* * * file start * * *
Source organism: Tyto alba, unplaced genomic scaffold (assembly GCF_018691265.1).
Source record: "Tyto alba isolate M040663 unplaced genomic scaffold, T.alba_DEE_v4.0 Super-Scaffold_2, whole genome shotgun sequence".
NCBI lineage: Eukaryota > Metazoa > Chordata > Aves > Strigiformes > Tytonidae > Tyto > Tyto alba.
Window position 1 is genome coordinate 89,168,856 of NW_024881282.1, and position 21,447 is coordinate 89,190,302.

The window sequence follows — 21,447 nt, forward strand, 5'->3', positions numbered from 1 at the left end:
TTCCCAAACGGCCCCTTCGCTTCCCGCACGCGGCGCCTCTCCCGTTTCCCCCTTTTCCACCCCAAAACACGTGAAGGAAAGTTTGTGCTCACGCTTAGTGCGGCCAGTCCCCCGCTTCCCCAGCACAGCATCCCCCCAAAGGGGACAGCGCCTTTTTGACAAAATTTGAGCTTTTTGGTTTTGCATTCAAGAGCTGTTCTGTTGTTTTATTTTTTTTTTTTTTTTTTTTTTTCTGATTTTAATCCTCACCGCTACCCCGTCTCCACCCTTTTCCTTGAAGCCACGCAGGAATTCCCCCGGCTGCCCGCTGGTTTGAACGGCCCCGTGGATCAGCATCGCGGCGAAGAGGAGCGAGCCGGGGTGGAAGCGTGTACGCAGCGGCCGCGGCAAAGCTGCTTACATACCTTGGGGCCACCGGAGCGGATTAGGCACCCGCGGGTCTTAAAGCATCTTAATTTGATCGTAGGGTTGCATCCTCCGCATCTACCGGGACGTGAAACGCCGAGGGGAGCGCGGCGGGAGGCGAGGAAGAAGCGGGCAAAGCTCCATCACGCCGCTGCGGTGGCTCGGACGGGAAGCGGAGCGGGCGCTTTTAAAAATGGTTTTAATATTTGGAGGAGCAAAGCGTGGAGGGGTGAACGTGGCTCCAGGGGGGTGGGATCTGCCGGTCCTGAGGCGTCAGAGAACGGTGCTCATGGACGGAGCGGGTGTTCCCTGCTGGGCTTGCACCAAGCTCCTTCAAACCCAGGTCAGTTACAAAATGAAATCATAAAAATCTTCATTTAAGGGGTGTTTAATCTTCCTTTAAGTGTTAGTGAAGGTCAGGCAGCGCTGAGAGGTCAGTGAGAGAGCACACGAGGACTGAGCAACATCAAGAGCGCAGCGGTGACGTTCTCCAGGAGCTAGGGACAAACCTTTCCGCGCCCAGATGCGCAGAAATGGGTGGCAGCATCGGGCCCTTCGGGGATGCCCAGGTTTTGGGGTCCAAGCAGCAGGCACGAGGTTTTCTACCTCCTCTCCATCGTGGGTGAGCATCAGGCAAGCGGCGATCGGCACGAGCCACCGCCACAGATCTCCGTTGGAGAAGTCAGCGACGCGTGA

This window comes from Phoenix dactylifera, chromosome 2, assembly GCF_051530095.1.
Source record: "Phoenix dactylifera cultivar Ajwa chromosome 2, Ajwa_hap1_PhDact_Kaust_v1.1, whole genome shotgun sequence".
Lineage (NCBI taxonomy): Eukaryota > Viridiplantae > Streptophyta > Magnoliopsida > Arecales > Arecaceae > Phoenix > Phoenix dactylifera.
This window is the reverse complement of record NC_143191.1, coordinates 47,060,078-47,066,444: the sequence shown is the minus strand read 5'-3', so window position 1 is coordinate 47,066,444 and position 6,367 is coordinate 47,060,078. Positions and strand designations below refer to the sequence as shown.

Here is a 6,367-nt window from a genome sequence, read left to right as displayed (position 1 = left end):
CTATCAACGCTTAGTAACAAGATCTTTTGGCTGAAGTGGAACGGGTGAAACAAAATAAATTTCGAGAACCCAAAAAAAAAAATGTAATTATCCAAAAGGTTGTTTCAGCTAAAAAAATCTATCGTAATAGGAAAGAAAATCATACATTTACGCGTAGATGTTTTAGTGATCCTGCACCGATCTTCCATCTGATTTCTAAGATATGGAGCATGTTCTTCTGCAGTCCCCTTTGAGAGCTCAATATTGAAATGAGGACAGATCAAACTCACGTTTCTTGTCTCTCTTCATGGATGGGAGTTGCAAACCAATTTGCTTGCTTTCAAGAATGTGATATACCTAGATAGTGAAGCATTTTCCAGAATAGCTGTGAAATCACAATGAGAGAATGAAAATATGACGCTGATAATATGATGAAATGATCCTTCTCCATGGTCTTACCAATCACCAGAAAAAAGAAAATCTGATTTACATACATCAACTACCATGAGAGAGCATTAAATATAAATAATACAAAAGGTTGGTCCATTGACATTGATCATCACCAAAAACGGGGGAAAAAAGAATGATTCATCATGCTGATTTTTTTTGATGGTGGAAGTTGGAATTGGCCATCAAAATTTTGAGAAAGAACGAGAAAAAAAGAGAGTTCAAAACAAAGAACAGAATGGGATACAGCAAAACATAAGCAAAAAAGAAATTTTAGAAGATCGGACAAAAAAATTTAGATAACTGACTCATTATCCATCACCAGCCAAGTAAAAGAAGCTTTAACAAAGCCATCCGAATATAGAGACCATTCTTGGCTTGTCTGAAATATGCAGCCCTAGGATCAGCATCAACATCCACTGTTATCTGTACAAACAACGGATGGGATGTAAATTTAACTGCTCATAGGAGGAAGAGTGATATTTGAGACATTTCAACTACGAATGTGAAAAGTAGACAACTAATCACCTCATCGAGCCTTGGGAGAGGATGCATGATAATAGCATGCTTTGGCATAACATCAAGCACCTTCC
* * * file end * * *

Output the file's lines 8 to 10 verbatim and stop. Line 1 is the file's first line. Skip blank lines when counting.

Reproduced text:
Source record: "Phoenix dactylifera cultivar Ajwa chromosome 2, Ajwa_hap1_PhDact_Kaust_v1.1, whole genome shotgun sequence".
Lineage (NCBI taxonomy): Eukaryota > Viridiplantae > Streptophyta > Magnoliopsida > Arecales > Arecaceae > Phoenix > Phoenix dactylifera.
This window is the reverse complement of record NC_143191.1, coordinates 47,060,078-47,066,444: the sequence shown is the minus strand read 5'-3', so window position 1 is coordinate 47,066,444 and position 6,367 is coordinate 47,060,078. Positions and strand designations below refer to the sequence as shown.